For several years we’ve been working with Triplequote to help them develop the Hydra IntelliJ IDEA plugin. By combining IntelliJ IDEA with the Hydra parallel compiler, you can speed up both Scala development and Scala compilation. Here is a tutorial from the Triplequote team to explain the details.
What is Hydra?
Hydra, developed by Triplequote, is the only Scala compiler that parallelizes compilation across all available compute cores, speeding up compilation time up to 5x, and providing much faster return-to-productivity.
In addition to faster return to productivity, Hydra ships with built-in compile time monitoring, allowing you to crack open the compiler “black box” with the Hydra Dashboard, providing visualizations and metrics for optimizing your project’s compilation speed over time, and helping teams keep performance under control.
Hydra supports the full language (macros and compiler plugins – Scala.JS included), and it smoothly integrates with your build tool of choice, whether that is sbt, Maven or Gradle.
This article shows how to set up Hydra in IntelliJ IDEA and the many benefits delivered by Hydra in addition to parallel compilation.
Install the Hydra IntelliJ IDEA plugin
To install the Hydra IntelliJ IDEA plugin just search for “Triplequote Hydra” on the Plugins Marketplace.
Once installed, open the “Hydra Compiler” page and notice that at the top it says “No license detected”.
This is normal, as you need a license to compile with Hydra. Go ahead and hit the button “Get trial license” located on the top-right (), and provide your full name and email. You will immediately receive the license key (check your SPAM folder if you can’t see it).
To use it, go back to the “Hydra Compiler” page, and click the “Enter license key” button (). Paste the Hydra Developer license key you have received and proceed. The “Hydra Compiler” page is updated to confirm the validity of the license.
Congratulations! You are all set and ready to compile your Scala projects with Hydra.
All Scala projects opened in IntelliJ IDEA will now be compiled with Hydra. You don’t need to do anything, it just works!
To try it out, hit “Build > Rebuild project” and notice in the Message view that “N Hydra workers” were used to compile your Scala sources.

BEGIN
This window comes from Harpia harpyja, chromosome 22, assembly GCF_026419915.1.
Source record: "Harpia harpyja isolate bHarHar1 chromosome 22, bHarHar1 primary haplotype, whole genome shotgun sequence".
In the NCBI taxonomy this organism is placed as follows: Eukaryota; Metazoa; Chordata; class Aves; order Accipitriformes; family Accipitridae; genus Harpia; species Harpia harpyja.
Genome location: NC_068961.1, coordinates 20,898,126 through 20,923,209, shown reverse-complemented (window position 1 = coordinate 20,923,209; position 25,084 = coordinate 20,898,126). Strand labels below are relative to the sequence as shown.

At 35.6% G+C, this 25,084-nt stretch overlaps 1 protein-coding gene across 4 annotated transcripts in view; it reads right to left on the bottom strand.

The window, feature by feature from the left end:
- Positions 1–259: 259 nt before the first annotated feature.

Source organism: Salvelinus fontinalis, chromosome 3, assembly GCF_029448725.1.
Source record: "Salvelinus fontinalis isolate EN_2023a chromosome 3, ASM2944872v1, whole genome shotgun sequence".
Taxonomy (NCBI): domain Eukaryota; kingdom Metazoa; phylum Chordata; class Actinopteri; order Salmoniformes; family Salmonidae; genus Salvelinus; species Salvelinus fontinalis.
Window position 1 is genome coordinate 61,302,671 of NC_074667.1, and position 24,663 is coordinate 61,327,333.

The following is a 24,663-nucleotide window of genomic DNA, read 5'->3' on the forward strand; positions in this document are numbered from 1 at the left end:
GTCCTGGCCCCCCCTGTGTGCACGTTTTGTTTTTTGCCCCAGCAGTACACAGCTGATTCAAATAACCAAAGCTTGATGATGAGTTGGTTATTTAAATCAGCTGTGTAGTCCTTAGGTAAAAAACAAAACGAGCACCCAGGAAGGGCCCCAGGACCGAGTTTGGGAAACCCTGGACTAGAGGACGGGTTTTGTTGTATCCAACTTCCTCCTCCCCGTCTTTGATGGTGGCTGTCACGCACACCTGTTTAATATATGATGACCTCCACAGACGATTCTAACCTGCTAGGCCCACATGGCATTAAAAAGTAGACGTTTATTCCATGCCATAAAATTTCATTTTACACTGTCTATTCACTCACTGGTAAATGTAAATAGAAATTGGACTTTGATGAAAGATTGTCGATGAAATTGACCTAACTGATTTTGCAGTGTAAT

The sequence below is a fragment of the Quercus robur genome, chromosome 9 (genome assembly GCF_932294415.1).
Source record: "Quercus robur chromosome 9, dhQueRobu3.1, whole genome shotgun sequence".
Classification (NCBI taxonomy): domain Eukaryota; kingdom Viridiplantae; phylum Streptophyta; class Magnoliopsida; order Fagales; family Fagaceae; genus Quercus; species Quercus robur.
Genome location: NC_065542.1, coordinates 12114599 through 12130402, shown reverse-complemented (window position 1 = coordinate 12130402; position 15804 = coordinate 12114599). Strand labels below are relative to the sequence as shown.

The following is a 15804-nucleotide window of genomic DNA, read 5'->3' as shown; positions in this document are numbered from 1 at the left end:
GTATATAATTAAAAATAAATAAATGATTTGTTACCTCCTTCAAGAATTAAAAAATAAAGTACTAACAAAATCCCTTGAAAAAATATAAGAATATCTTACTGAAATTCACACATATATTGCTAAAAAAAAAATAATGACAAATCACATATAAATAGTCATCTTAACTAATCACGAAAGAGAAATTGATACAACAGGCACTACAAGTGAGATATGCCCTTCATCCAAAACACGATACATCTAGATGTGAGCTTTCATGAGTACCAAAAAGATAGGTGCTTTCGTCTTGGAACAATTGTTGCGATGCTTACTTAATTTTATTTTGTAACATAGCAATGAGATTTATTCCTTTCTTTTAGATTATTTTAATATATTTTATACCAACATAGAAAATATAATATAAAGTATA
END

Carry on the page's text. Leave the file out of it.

Keep in mind that the default number of Hydra workers used may vary depending on the machine’s hardware, what type of Hydra license is in use, and the number of compiled sources. You can always modify it yourself on the settings page.
Low memory detection
A common (and often ignored) reason for long compilation time is that not enough memory heap is reserved for compilation. In fact, Scala compilation is allocation hungry and can put considerable pressure on the JVM Garbage Collector (GC), to the extreme that more time may be spent GC-ing rather than compiling!
The default heap size reserved for Scala compilation inside IntelliJ IDEA is 1024MB (see the “Scala Compiler Server” preference page under “Preferences” > “Build, Execution, Deployment” > “Compiler” > “Scala Compiler” > “Scala Compile Server”). While this default is good to get started, as modules grows in size and complexity more memory is often needed. Hence, memory usage needs to be constantly monitored during compilation, as otherwise it’s easy to miss that a reason why compilation takes long is because a sizeable amount of time is wasted GC-ing.
The solution to this rather annoying problem is to monitor GC. This can be achieved with the help of a profiler (e.g., VisualVM), but we prefer to automate and when using Hydra to compile there is no need to profile GC, ever. In the event that a considerable amount of time is spent GC-ing during compilation, Hydra reports a warning so that you can act on it.